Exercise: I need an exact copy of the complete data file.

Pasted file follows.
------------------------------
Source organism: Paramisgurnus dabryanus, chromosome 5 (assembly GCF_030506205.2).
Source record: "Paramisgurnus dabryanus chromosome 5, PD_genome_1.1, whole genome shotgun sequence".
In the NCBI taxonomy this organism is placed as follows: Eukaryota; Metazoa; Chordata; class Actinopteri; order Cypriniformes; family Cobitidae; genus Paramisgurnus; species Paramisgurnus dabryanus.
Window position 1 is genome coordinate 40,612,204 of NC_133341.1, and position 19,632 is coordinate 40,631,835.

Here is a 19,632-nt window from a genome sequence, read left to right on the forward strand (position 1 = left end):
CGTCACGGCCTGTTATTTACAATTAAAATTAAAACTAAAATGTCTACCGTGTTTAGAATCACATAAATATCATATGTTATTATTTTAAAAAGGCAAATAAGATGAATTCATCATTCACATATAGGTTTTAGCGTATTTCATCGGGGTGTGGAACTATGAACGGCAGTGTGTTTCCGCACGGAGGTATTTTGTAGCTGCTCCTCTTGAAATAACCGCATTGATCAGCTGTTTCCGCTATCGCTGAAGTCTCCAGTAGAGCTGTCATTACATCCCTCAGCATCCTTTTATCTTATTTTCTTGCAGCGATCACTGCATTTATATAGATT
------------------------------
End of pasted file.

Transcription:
Source organism: Paramisgurnus dabryanus, chromosome 5 (assembly GCF_030506205.2).
Source record: "Paramisgurnus dabryanus chromosome 5, PD_genome_1.1, whole genome shotgun sequence".
In the NCBI taxonomy this organism is placed as follows: Eukaryota; Metazoa; Chordata; class Actinopteri; order Cypriniformes; family Cobitidae; genus Paramisgurnus; species Paramisgurnus dabryanus.
Window position 1 is genome coordinate 40,612,204 of NC_133341.1, and position 19,632 is coordinate 40,631,835.

Here is a 19,632-nt window from a genome sequence, read left to right on the forward strand (position 1 = left end):
CGTCACGGCCTGTTATTTACAATTAAAATTAAAACTAAAATGTCTACCGTGTTTAGAATCACATAAATATCATATGTTATTATTTTAAAAAGGCAAATAAGATGAATTCATCATTCACATATAGGTTTTAGCGTATTTCATCGGGGTGTGGAACTATGAACGGCAGTGTGTTTCCGCACGGAGGTATTTTGTAGCTGCTCCTCTTGAAATAACCGCATTGATCAGCTGTTTCCGCTATCGCTGAAGTCTCCAGTAGAGCTGTCATTACATCCCTCAGCATCCTTTTATCTTATTTTCTTGCAGCGATCACTGCATTTATATAGATT